This article is continued from here and is about the Post-Lawsuit Filing phase of a typical personal injury claim.
So now things have progressed in our hypothetical case, and negotiations were not satisfying. This doesn’t mean that an accident victim must then accept whatever the offer or settlement was, even if it doesn’t feel fair. It is time to file a lawsuit.
- Filing Suit: The first step is for the attorney to write up a formal “complaint” for the injured party, called the “plaintiff”. This describes the basic facts of the claim and points out who is responsible, called the “defendants”. This complaint is formally filed with the court and a copy is served to the defendants.
- Defendants Deny Liability: It’s safe to say that the defendant(s) will file an “answer” which will say that they don’t agree that they’re liable for the incident or any injuries that came of it.
- Discovery: This begins a back and forth phase between the lawyers representing both plaintiff and defendant to find out more about the facts. Written questions – “interrogatories and document requests” – are sent and answered, and it’s all meant to discover more detail about the case’s facts, learn about witnesses involved, and the breadth of insurance coverage available. The discovery process can take months before it is complete.
- Oral Depositions: Not long after Discovery, “depositions” which are like formal interviews, take place. This is where the parties involved who have knowledge of the facts and circumstances of the case reveal what they know. It’s a face-to-face meeting with attorneys for both parties, as well as court reporter who takes notes. Depositions may also be videotaped. Normally, these meetings occur at the office of whichever attorney requested the deposition.
Oral depositions can feel like a stressful encounter even for the most solid of cases. I work with my clients to prepare for deposition so that they feel as comfortable and prepared as possible before it begins. I’ll help clients become familiar with the process and to over the questions so to provide the most compelling and accurate statements. Since I’ll be at the deposition with my clients, I can help clarify each question and make sure it’s appropriate and clear before clients must answer.
- Medical Records and Evaluation: Defendants get to choose their own doctors for this exam. The exam would take place between the trial date and before entering into settlement discussions. Defendants typically request (“subpoena”) the plaintiff’s medical records, which gives defendants the right to verify the nature of the claims and independently evaluate the importance of the injuries.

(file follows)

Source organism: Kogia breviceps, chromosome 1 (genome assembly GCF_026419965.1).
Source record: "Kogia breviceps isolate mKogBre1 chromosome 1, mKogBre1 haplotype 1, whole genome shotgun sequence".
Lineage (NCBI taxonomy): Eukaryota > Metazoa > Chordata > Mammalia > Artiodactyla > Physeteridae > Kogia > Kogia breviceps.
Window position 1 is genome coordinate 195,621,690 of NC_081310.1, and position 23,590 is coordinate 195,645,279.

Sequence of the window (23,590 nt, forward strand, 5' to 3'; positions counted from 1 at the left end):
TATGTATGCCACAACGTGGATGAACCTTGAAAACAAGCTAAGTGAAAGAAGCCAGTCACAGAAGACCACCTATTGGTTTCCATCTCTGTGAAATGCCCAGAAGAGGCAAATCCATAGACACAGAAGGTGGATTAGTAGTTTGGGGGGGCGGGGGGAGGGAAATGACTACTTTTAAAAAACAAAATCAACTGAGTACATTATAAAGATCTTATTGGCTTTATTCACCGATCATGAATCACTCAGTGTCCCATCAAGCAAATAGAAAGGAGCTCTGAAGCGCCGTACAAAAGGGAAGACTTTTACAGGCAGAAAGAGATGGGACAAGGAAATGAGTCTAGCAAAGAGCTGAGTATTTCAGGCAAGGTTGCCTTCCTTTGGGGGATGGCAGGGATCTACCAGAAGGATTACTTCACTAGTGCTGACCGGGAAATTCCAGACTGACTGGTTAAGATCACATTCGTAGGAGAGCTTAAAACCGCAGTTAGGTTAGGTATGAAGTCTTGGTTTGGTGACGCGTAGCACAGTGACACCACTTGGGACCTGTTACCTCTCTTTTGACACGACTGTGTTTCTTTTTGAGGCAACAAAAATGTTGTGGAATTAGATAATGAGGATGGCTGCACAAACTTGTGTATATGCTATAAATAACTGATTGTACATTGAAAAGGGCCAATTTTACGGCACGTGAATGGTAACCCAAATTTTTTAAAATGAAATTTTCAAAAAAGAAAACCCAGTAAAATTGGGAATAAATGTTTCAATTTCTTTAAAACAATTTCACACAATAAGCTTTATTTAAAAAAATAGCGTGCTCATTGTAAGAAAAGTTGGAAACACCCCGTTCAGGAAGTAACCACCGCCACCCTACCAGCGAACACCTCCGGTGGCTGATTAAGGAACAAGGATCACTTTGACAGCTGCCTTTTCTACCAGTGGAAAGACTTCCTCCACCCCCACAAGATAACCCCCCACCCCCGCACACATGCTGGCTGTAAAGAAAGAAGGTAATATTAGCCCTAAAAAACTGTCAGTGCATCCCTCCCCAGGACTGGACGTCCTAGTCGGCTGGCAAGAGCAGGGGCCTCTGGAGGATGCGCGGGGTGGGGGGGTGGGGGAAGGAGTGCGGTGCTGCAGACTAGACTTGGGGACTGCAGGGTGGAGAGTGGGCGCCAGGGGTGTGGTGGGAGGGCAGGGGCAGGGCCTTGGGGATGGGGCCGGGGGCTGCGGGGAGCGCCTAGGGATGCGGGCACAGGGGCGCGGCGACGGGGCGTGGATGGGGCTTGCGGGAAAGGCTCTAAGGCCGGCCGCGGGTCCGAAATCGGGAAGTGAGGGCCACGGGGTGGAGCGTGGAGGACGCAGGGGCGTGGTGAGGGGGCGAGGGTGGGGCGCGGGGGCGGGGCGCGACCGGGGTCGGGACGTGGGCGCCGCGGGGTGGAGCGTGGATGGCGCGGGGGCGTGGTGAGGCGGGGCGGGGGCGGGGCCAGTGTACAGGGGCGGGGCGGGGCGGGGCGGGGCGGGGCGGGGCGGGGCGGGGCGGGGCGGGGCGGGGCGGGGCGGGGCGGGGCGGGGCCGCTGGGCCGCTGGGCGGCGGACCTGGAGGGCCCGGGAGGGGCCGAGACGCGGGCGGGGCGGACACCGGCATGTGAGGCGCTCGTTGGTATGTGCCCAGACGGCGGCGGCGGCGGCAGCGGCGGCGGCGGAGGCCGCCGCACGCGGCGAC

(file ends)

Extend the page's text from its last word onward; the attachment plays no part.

- Expert Witnesses: These witnesses can be pivotal to defining the resolution of the case. The more complex the case, the more experts are retained, typically. These experts are allowed to give their opinions about the facts of the case, and often can sway juries with their specialized knowledge. Expert witnesses are deposed by the attorneys for the opposing side. Once the expert witness’ testimony is given and assessed, there’s a good chance that the case will settle, because both sides know and fully understand the positions of each side and the risks associated with going to trial at this point.
- Settlement Discussions and Mediation: If they haven’t already resolved by the time settlement discussions and mediation transpire, most cases will in this phase. The discussions can be informal, with the opposing attorneys talking terms by phone, or it might take a formal meeting with a mediator.
- Trial: If no resolution has come, the next and final step is trial. A jury is picked, and hear opening statements in front of a judge. Witnesses testify and both sides have the opportunity to question them. Closing arguments follow, and then it is up to the jury to decide what the terms are. Trials an take a few days to a few weeks, it all depends on the case’s complexity. If the case does not settle, then the case proceeds to trial. A jury is picked. Opening statements are made. Witnesses testify in open court under the supervision of the judge. Closing arguments are made, and then the jury deliberates and comes to a decision. Trials take anywhere from four days to three weeks, depending on the complexity of the matter. Cases are won by majority vote.
This is just a rough sketch of the steps of the path a typical personal injury case may take, to just give readers a general picture of what is involved in these types of proceedings. As a client of Bill Coats Law, you would be informed at every step of the way about what’s happening in your case. If you need help with such a legal matter, don’t hesitate to call. To reach our Bellingham office, call 360-303-0601.
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